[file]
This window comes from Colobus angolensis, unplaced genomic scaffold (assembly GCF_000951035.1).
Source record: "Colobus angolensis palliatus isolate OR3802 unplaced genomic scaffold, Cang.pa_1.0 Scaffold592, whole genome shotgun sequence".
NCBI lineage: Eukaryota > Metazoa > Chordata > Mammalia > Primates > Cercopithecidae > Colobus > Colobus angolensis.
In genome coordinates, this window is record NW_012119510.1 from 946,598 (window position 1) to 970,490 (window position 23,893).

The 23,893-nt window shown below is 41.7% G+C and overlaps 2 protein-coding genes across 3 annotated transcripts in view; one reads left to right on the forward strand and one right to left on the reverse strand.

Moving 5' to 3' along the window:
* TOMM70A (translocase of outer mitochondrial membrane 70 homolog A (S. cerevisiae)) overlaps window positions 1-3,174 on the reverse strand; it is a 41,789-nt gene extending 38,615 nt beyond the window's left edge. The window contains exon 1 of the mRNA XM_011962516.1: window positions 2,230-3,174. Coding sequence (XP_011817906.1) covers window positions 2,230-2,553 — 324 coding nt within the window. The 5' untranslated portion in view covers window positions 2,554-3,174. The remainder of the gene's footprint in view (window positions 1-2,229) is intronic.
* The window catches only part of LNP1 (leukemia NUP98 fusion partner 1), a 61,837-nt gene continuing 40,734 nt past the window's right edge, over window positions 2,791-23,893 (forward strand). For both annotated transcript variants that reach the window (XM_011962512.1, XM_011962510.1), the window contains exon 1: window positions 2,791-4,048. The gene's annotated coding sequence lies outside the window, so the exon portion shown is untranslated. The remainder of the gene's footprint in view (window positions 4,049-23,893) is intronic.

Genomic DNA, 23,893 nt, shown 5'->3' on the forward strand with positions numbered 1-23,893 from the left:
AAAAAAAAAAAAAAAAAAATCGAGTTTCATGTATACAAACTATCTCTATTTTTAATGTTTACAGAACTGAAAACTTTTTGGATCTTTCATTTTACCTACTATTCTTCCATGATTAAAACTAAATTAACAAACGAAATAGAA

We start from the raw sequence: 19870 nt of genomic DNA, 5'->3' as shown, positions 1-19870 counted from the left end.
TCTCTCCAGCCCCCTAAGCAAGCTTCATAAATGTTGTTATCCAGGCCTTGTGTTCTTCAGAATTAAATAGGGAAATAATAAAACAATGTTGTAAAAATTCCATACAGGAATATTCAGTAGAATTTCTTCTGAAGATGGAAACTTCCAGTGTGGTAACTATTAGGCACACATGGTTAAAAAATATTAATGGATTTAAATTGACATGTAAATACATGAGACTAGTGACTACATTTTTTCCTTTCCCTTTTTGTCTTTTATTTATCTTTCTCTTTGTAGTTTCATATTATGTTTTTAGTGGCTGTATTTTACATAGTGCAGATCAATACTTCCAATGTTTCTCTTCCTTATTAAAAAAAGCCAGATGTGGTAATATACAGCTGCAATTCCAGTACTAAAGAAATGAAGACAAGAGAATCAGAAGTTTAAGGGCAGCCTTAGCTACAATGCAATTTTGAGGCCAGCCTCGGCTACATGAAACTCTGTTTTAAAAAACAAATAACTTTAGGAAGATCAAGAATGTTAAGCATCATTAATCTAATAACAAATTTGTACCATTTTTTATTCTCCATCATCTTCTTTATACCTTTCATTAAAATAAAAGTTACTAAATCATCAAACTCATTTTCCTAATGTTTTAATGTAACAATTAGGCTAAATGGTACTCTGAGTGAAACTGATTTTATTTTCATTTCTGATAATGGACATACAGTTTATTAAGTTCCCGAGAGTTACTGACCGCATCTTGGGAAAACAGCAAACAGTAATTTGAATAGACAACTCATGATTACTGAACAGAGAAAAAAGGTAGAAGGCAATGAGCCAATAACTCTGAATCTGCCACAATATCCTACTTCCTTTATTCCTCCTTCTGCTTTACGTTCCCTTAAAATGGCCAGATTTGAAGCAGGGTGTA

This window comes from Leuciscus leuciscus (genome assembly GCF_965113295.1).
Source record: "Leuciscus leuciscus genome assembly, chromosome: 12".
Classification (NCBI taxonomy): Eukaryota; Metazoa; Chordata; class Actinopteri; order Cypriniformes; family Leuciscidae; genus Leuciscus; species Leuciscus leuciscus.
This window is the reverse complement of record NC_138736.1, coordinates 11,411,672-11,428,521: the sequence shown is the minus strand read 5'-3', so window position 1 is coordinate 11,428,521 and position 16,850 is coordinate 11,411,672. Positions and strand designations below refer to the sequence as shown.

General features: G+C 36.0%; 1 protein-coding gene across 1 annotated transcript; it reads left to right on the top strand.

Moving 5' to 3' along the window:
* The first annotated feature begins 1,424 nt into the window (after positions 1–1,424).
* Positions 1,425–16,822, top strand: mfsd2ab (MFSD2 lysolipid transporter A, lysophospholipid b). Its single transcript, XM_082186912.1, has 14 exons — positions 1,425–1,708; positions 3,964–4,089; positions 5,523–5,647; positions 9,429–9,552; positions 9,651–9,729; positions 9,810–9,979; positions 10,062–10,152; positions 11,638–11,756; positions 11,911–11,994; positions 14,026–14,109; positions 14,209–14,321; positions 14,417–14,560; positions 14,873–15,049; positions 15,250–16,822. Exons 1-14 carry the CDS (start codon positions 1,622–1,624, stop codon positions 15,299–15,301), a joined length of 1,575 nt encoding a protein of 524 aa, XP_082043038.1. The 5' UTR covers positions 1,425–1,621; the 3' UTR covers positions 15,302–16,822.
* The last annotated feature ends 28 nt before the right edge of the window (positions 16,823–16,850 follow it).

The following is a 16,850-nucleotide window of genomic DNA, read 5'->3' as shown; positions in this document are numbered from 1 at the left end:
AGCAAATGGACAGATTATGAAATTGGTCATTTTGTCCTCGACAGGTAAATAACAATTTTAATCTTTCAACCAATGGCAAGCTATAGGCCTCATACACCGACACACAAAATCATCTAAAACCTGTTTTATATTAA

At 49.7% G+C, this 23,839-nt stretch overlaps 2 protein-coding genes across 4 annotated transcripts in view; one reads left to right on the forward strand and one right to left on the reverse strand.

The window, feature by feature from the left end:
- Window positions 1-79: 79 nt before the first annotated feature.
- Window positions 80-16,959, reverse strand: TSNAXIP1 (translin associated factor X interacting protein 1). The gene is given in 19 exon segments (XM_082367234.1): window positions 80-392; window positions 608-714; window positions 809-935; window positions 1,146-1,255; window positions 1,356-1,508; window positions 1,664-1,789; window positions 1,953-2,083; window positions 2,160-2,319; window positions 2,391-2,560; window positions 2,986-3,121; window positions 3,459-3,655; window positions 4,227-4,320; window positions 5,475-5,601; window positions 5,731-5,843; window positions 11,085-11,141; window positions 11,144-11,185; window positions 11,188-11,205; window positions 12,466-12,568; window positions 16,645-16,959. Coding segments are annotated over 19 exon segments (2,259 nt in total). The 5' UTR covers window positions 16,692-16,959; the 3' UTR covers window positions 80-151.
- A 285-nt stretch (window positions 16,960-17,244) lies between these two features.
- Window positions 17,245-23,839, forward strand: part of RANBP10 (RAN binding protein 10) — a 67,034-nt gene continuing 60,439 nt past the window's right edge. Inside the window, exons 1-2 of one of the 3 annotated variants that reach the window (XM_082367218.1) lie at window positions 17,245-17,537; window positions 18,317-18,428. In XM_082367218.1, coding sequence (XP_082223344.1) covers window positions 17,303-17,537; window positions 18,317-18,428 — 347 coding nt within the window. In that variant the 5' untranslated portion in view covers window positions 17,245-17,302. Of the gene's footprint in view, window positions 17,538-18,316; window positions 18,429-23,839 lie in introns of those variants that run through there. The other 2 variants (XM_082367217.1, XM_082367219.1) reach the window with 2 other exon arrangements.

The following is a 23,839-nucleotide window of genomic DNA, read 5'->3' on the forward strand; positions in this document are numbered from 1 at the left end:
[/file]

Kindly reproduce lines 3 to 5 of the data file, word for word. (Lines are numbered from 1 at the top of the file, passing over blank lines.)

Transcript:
NCBI lineage: Eukaryota > Metazoa > Chordata > Mammalia > Primates > Cercopithecidae > Colobus > Colobus angolensis.
In genome coordinates, this window is record NW_012119510.1 from 946,598 (window position 1) to 970,490 (window position 23,893).

The 23,893-nt window shown below is 41.7% G+C and overlaps 2 protein-coding genes across 3 annotated transcripts in view; one reads left to right on the forward strand and one right to left on the reverse strand.